Some doctors(or whoever is doing their billing)will lie and use different codes to describe what was actually done.
>Moreover, a 25-30K charge for minor treatments are going to raise a double red flag when the billing for such treatments comes from a doctors office.<
Sure-it should raise a red flag. Sometimes these things have to be pointed out to the insurance company and the state medical board.
>Perhaps you could provide some examples of the figures you cite.<
Unfortunately, I can’t really divulge any more details and expect to retain anonymity.
Why do you need this information so desperately?
I’ve been going to a doctor like that for several years...gives us more control over HEALTH also. (but, I don’t pay $25 (more like $300/hr) - cause I only see the doc once a year for blood work, etc.) (Worth EVERY PENNY!)
I thought that was a hospital thing.
I’ve heard that some people who are on maintenance meds can bring their meds to the hospital to avoid the outrageous charges for each pill. I tried to do something like that when hubs was in the hospital but they refused.
I can’t really blame them though. I expect they wouldn’t want any more liability issues then they already have. I was discussing crooked docs earlier, but there are also crooked patients who probably make a living out of suing people and never leave the house without a banana peel to trip on somewhere.
I would bet 90% of Doctor visits are for (relatively) minor issues.
Somebody cut themselves and needs a couple stitches. Kids with ear infections. Somebody stepped on a nail and needs a tetanus shot. Prescription refills.
If I were a doctor I would have 3 rules:
You must sign and agree to a promise you WILL NOT SUE FOR MALPRACTICE
IF I was to find something serious and recommended you go to a specialist, YOU MUST GO, or I will cease treating you.
True, the “creative billing” docs cost the system more per doctor, but are only a part of the problem. The Medicare system is losing money because of its own infrastructure, and because so much of the funding which should be allotted to it is being siphoned off for other govt overspending (with those sweet US Government IOUs left in place of real funding). The govt cannot afford to pay doctors and hospitals better rates because they have already spent the money elsewhere on things that are not claims-related.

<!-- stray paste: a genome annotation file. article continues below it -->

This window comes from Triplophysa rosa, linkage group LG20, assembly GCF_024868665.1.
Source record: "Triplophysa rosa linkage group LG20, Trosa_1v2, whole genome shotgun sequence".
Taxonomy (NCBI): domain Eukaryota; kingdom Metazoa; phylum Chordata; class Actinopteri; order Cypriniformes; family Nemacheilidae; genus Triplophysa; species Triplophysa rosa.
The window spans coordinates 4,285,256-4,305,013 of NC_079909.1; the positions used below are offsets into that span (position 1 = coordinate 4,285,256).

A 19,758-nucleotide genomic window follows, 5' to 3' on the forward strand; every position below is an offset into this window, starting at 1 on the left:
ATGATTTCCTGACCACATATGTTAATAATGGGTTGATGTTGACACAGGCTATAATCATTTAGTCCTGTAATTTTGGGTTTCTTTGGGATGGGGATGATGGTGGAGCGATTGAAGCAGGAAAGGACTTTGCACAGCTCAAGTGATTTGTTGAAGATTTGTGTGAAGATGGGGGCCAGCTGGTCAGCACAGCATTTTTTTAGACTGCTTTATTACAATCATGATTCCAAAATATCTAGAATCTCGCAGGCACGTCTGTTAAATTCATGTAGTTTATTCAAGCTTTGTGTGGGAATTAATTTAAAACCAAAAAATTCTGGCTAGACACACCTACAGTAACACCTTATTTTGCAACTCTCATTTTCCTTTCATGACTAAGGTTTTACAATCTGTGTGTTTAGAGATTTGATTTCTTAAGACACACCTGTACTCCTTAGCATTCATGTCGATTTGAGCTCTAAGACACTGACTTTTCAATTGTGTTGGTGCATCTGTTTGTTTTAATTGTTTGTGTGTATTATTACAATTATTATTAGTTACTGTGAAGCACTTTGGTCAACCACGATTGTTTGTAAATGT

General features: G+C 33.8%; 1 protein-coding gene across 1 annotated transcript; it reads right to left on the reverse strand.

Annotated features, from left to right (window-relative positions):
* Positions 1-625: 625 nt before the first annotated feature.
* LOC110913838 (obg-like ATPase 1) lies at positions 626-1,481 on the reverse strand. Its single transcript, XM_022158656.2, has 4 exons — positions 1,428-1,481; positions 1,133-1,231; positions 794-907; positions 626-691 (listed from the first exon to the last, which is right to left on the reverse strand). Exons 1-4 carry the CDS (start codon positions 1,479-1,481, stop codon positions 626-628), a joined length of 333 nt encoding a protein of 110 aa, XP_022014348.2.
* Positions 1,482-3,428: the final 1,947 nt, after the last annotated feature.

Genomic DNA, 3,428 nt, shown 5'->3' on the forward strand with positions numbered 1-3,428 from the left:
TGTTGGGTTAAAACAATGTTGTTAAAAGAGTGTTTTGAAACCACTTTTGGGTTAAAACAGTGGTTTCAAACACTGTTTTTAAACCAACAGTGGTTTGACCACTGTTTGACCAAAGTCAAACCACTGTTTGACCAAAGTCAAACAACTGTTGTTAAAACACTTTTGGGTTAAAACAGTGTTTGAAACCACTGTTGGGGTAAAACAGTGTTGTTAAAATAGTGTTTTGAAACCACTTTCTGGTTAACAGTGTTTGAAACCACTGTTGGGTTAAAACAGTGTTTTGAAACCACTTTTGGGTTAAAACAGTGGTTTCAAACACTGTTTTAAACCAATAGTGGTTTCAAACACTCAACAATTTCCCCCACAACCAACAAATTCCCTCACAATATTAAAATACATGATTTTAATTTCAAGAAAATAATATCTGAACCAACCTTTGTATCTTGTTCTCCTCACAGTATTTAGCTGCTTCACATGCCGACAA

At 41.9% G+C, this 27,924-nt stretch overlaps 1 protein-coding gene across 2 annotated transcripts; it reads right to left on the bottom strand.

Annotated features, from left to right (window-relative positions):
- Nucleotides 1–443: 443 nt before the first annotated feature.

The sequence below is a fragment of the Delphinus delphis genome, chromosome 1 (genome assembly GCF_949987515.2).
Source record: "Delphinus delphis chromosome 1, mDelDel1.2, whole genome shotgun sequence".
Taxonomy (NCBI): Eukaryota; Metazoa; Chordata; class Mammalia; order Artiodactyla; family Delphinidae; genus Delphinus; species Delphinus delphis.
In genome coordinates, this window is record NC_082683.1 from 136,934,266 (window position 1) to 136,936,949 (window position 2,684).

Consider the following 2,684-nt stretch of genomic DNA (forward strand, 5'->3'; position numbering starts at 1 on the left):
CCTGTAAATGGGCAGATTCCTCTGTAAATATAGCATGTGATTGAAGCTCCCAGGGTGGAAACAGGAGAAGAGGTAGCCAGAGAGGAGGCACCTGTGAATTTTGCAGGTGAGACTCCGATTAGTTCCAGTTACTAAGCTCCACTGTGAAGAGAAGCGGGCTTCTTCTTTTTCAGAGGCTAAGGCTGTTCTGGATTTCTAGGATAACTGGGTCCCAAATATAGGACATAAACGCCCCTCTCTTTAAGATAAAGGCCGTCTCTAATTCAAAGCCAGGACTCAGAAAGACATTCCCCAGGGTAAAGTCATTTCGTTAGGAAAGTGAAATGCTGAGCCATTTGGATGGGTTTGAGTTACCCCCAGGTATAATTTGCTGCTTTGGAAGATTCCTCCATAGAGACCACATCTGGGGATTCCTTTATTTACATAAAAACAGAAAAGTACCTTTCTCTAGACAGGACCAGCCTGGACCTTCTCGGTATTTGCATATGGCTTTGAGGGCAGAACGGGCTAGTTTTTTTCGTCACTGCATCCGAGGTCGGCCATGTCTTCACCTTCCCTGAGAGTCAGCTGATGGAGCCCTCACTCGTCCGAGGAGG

Honest docs cannot afford to stay in business with current reimbursement rates. I know several hundred small-practice MDs and specialists, and it is a purely stop-loss business decision: cut the Medicare patients down to the smallest number possible, or go out of business.
>Honest docs cannot afford to stay in business with current reimbursement rates. I know several hundred small-practice MDs and specialists, and it is a purely stop-loss business decision: cut the Medicare patients down to the smallest number possible, or go out of business.<
That’s a real shame.
Billing and rates are so strange. When my husband was in the hospital, the cancer doc that came in and shook his hand billed more for that than the surgeon who opened up his lungs and probably saved his life so he could pursue his treatment did.
But the cancer doc is probably continuously upgrading his education and knowledge due to new innovations in treatment.
If you were really charged more for what insurers call a “Physician’s Visit While Hospital Confined” than for a surgical procedure, you should probably have your insurer look into the bill for overcharges.
Of course, if it were a bill for a visit from the Chief of Oncology versus the personal bill from a regular surgeon, that I can see (providing it was a long visit, a simple surgery, and the discrepancy was a small one). Your surgeon may have also forgone a part of his bill for services due to insurance policy restrictions or another arrangement with the insurer or the hospital.
She should be reported——big red flag for govt healthcare fraud.
>If you were really charged more for what insurers call a Physicians Visit While Hospital Confined than for a surgical procedure, you should probably have your insurer look into the bill for overcharges.<
He is the chief of oncology and all of the doctors who cared and continue to care for my husband have been phenomenal.
Thankfully, my husband is doing extremely well now.
>Your surgeon may have also forgone a part of his bill for services due to insurance policy restrictions or another arrangement with the insurer or the hospital.<
Maybe so. She is an excellent surgeon and has pioneered several new laser procedures.